Sleep, especially when it comes to us creative folk, is a rare commodity. I, for one, am an admitted night owl. This is simply because my creative juices and ideas tend to flow freely. It’s also time that I get to myself, without question.
However, as I’ve progressed throughout this fun and fascinating life, my nocturnal lifestyle has led me toward later and later hours without compensating later with more sleep. And, I can tell you that when I don’t get enough sleep, I’m a handful. And, it affects everything else I do emotionally, idealistically, and more.
At a certain point, when I’d all but gotten rid of sleep, and I’d noticed the affect that it was having on me, I started to try to go back the other way, by trying to get a good night’s sleep. Only, there was a problem. It appeared that I’d forgotten how to sleep!
This resulted in the usage of herbs, drugs and sleep tricks to help me fall asleep. All of which serve a great purpose. But, it occurred to me one day that I had a talent that I wasn’t using in the effort to fall asleep—Audio.
I spent a great bit of time over the last few years researching ways that I could use my audio talents to assist around the house, and help me get the sleep that I direly needed. Consulting the internet, books and trial and error, I found some great tricks! So, if the sandman has been passing you by at night, try some of these tricks.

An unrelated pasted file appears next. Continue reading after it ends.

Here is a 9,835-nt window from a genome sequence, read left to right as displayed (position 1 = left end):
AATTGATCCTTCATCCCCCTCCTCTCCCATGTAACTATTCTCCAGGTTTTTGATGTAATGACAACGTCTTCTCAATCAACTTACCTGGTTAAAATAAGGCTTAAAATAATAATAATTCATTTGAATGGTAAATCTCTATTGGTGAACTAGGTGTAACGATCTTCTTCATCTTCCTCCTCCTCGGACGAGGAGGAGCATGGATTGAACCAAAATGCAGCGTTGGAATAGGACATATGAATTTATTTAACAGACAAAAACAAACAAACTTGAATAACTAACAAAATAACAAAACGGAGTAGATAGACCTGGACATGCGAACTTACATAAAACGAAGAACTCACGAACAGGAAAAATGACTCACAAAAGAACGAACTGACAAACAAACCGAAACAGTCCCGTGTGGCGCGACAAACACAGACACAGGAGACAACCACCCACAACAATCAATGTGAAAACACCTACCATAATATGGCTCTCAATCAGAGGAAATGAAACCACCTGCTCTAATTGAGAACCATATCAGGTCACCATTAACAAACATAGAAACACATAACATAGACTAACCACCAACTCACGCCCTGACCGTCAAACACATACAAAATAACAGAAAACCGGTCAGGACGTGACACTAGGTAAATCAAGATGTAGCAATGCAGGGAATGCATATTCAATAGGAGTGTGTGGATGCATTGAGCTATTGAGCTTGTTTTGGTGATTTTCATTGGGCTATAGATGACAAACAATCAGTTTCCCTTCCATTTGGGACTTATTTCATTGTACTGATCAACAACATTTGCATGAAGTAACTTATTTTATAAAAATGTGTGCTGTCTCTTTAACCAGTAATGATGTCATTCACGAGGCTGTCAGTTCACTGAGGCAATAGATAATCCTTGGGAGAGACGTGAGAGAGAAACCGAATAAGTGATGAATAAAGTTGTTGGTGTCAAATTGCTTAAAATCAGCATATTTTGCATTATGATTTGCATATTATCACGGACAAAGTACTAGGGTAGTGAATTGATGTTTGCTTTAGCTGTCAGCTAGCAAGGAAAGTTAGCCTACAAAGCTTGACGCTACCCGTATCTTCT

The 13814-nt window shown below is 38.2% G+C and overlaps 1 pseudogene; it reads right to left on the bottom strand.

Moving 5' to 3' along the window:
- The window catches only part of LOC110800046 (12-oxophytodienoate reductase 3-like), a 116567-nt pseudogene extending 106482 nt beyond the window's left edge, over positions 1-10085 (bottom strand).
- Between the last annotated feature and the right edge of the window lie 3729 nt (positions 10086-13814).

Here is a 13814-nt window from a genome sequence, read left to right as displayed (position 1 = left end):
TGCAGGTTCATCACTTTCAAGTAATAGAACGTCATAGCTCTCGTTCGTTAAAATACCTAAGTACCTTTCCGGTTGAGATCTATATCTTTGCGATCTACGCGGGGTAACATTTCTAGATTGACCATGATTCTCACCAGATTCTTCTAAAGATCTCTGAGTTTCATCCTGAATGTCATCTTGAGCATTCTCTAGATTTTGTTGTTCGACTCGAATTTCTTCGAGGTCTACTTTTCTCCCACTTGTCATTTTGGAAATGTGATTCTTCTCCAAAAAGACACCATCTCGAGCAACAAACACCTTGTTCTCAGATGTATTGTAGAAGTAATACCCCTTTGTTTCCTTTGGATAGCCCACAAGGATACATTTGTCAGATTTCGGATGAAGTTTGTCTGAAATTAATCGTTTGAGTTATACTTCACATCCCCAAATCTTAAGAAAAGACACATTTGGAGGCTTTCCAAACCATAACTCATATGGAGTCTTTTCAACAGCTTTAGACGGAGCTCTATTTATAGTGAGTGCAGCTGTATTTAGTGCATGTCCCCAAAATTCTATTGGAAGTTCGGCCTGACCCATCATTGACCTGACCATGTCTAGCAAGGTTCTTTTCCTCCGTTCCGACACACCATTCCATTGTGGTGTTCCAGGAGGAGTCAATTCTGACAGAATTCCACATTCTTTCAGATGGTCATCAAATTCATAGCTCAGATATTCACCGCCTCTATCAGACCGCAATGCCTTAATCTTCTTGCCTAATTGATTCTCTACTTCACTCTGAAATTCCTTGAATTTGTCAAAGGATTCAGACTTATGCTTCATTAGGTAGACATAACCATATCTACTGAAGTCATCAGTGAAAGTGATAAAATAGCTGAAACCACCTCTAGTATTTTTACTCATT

We all have little audio triggers that date back to our childhood. Some of us get sleepy when we hear certain songs, others get sleepy when they hear certain sounds. Personally, the sound of rain really makes me drowsy. So, I’ve invested in looping programs that can be run all night long that will keep me in that drowsy state.
Even if you don’t feel like investing in an environmental audio app that loops endlessly (Whitenoise Pro, for the iPad is a great example), you can still bring a recording of environmental audio into your DAW and loop it. Problem solved!
Whitenoise Pro for iPad is a great way to record environmental audio.
I’ve developed a simple rule with my sleep sounds—I turn them off when I’m not using them. You’ll quickly find that it’s easy and nice to keep certain audio ‘environments’ going all day long. However, this can nullify the effect that the sound has on you for sleeping. Therefore, put the sounds on an hour, or so before you go to bed, and turn them off when you wake up!
If you don’t have a specific type of noise or sound that causes you to be sleepy, you might try this—Write your own lullaby! This may seem silly, but you’re already versed at writing songs for others, try writing one for yourself with the intention of putting yourself to sleep. I wrote a simple bell melody that was around 3 minutes in length. It’s relaxing, slow and really puts me in the mood. Plus, because I wrote it with the intention of sleeping, I automatically associate the song with sleep. So, when I hear it, I get very relaxed.
You can use any DAW like Ableton Live, Logic Pro or GarageBand to create your own sleep trigger.
Lack of sleep is no joke. It can lead to depression, weight gain, and other mental disorders. These tricks worked great for me, and have led to a more relaxing sleep than I was previously accustomed to. Try them out, and see if these can assist you in summoning the sandman back to your house.